Banking Consortium Provides $1.3B CMBS Refinance on Manhattan’s Grace Building
Four lenders combined to originate the debt on the iconic, 1.6-million-square-foot tower in Midtown
Bank of America, JPMorgan Chase, Credit Suisse and Deutsche Bank have combined to originate $1.25 billion in debt to a joint venture led by Brookfield Property Partners and The Swig Company to refinance the Grace Building, an iconic, curved, 49-story office property that borders Bryant Park in Midtown Manhattan, according to ratings agency analysis of the transaction.
The 10-year, interest-only loan pays interest at a fixed-rate of 2.75 percent, according to analysis from Kroll Bond Rating Agency (KBRA). It retires $900 million in existing commercial mortgage-backed securities (CMBS) debt that had been provided by Deutsche Bank in 2014.
Bank of America and JPMorgan Chase each took a third of the loan amount, while Credit Suisse and Deutsche Bank each took 20 percent of the total, according to KBRA.
The borrowing party was able to recoup around $320 million in equity as part of the transaction, per KBRA.
Of the $1.25 billion total, $750 million is being securitized in the GRACE 2020-GRCE single-asset, single-borrower (SASB) CMBS transaction, per KBRA. Overall, a $883 million portion of the whole loan is split across 20 pari-passu senior A notes, while the remaining $367 million is divided among four subordinate B notes. This CMBS SASB includes four of the senior A notes, totaling $383 million, and the four remaining subordinate B notes. The remaining $500 million not in this securitization is split among 16 pari-passu A notes that will be included in future CMBS transactions.
Built in 1974 and designed by Skidmore, Owings & Merrill, the roughly 1.6-million-square-foot tower — also known as the W.R. Grace Building — borders Bryant Park along West 42nd Street in the heart of Midtown. The Class A office is known for its curved vertical facade and located at 1114 Avenue of the Americas — between West 42nd and West 43rd Streets — just a couple blocks from both Grand Central Terminal and the Times Square-42nd Street subway junction.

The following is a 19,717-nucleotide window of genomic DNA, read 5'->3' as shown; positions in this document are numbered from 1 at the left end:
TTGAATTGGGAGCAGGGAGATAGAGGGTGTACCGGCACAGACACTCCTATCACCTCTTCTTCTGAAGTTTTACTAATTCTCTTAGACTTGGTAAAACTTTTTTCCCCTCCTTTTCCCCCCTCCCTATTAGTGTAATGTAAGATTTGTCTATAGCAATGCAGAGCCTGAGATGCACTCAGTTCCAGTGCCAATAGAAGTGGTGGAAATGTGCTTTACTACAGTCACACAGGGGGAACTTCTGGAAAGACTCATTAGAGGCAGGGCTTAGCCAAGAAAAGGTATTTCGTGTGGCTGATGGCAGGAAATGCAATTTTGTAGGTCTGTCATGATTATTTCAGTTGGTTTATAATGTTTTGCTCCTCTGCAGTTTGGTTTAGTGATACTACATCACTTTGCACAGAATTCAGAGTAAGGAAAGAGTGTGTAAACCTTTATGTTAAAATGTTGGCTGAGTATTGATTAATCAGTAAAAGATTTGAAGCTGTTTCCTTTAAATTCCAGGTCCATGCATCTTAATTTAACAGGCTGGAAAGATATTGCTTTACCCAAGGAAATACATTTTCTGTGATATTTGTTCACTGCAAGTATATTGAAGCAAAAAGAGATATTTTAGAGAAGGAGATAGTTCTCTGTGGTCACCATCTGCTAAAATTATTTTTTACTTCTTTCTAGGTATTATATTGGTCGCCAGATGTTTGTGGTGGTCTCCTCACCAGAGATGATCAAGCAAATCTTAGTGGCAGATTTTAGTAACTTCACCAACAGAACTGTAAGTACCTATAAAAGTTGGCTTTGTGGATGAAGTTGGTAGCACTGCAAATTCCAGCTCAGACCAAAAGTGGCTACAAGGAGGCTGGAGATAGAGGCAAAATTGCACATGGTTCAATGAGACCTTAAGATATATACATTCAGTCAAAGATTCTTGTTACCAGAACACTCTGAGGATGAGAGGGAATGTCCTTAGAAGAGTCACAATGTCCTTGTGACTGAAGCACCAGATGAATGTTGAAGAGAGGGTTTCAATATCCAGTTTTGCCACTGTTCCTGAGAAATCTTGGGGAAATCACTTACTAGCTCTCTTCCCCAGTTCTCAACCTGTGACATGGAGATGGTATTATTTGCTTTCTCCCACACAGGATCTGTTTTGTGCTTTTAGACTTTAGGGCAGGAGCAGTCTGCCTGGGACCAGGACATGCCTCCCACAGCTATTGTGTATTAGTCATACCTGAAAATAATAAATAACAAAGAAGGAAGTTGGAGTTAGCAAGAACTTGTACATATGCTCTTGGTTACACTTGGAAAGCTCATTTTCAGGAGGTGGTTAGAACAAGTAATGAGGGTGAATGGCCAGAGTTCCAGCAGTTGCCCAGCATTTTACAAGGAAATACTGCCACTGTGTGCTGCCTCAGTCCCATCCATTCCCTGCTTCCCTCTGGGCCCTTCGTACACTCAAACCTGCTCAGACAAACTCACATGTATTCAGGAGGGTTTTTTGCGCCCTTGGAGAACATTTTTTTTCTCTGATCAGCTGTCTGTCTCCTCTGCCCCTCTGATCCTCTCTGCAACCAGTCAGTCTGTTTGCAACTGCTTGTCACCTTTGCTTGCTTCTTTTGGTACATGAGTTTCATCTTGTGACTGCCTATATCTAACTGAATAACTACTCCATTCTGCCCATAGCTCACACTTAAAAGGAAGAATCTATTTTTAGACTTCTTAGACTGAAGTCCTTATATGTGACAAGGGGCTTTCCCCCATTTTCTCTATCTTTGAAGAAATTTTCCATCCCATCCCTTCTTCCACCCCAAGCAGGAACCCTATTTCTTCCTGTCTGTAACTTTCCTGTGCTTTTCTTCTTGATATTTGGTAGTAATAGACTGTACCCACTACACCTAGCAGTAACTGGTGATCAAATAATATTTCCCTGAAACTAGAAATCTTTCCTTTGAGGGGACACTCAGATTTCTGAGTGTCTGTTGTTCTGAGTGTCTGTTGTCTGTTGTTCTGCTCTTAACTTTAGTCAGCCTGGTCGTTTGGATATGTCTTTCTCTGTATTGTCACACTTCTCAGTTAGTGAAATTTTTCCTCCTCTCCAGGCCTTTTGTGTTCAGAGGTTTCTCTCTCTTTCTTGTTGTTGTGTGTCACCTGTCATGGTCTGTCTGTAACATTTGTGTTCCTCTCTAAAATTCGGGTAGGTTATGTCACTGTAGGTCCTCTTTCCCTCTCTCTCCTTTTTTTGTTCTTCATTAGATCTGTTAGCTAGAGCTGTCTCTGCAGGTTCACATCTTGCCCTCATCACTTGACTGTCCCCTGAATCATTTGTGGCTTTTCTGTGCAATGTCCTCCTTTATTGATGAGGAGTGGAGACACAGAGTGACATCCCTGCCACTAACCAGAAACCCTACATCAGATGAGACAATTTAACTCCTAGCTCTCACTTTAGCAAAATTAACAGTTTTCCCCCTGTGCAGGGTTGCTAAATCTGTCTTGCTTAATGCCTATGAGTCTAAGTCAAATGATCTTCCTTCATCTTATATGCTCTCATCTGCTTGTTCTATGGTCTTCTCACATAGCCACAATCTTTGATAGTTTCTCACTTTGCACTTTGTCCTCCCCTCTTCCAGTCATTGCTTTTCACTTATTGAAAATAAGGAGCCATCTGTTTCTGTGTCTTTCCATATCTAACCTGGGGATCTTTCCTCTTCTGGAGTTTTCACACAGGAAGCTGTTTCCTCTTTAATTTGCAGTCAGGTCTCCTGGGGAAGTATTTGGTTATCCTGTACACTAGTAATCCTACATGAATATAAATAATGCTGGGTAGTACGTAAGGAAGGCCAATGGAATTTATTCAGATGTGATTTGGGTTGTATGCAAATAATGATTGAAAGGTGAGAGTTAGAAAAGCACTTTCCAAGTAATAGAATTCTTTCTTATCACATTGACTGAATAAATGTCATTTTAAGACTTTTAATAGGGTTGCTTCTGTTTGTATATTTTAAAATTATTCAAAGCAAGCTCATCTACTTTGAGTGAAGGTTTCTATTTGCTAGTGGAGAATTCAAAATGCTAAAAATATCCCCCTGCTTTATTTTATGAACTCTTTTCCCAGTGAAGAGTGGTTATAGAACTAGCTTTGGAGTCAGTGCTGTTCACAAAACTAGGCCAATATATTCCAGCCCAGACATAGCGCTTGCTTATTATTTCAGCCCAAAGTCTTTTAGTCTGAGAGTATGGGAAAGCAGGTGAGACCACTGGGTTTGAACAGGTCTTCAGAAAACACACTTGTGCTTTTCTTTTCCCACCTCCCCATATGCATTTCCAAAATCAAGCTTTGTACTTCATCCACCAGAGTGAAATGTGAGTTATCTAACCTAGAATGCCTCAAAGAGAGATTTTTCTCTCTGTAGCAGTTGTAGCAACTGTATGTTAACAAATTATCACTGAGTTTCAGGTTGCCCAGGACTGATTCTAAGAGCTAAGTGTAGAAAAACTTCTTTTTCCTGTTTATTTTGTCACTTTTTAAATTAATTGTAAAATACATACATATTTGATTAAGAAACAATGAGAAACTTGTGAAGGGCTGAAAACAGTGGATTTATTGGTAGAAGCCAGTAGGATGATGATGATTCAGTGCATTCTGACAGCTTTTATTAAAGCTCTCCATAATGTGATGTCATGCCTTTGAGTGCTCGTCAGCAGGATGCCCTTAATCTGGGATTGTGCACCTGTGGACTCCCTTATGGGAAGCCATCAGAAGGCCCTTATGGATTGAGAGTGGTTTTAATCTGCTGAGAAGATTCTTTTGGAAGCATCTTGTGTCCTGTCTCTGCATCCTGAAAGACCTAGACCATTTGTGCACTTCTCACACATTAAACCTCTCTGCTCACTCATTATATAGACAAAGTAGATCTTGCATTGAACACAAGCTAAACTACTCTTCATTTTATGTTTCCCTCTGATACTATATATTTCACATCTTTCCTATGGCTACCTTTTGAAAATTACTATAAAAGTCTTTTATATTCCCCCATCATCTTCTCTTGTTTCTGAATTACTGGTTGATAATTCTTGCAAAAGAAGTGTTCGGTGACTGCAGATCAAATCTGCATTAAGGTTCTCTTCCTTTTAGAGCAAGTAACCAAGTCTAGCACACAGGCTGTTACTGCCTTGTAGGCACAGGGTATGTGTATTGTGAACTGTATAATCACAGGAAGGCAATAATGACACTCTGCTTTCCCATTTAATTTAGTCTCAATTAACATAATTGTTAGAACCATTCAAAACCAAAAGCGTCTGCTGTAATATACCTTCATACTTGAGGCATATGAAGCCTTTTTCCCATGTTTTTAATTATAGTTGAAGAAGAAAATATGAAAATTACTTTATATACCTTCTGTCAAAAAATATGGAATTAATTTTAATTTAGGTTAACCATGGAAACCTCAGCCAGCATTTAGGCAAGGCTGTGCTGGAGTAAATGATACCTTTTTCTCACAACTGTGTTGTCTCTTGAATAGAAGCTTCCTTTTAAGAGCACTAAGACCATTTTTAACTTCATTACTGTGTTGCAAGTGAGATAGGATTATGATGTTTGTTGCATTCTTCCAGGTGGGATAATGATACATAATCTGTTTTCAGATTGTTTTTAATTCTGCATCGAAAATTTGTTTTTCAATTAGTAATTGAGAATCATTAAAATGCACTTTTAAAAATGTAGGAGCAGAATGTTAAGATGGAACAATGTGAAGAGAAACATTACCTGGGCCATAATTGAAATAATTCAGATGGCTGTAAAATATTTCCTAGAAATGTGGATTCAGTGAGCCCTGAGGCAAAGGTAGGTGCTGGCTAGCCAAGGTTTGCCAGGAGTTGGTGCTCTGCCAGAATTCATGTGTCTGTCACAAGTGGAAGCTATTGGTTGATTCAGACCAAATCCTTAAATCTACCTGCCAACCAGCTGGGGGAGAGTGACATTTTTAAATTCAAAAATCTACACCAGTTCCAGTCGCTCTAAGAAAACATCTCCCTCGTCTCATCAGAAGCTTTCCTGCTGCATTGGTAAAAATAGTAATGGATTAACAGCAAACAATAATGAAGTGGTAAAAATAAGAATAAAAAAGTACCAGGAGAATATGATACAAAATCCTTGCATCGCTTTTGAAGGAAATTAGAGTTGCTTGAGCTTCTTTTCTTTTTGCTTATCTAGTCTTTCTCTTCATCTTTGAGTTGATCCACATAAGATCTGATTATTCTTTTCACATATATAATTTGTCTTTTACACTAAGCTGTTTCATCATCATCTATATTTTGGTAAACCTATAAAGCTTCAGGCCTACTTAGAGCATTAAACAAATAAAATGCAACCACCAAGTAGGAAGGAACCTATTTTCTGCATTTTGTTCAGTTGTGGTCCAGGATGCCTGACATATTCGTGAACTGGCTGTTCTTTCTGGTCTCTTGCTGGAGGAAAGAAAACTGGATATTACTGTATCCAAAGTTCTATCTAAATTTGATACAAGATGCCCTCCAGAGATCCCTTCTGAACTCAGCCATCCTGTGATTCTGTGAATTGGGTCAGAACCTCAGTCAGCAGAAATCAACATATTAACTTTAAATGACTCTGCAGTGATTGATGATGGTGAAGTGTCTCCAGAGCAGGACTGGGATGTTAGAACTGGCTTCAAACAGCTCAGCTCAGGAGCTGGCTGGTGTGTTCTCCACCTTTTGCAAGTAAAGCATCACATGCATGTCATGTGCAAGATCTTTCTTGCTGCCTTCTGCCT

It features 1.5 million square feet of office space, just under 31,000 square feet of retail, nearly 16,000 square feet of storage space, and there’s also a 65,000-square-foot, 188-space parking garage under the asset, per KBRA’s analysis.
Brookfield bought an interest in the property in 2006, a deal that was part of its $8.9 billion acquisition of office owner Trizec Properties.
According to KBRA, the joint venture owners have injected more than $160 million into the property for various improvements such as a lobby renovation, a “reconfiguration” of its 30,000-square-foot outdoor plaza and for general tenant improvements and leasing expenses.
The Grace Building is almost 95 percent occupied by a variety of 38 tenants, as per KBRA analysis done last month. The tenant who’d leased the most space in the asset is global advertising software company The Trade Desk, which is housed in almost 15 percent of the property’s rentable area. Several other of its largest tenants include Boston-based management consultancy Bain & Company Inc., which is one of the world’s largest of its kind; Bank of America; venture capital firm Insight Partners; and the Israel Discount Bank of New York. Its retail tenants include Gabriel Kreuther, Joe & the Juice, STK Steakhouse and Sweetgreen, all of which are open and operating under proper COVID protocols as of last month.
Bank of America is using the Grace Building as one of a handful of Manhattan properties in the general vicinity to assemble what’s essentially a campus for its employees, per KBRA. The bank is an anchor at the nearby One Bryant Park and has taken all of 386,000 square feet at 1100 Avenue of the Americas.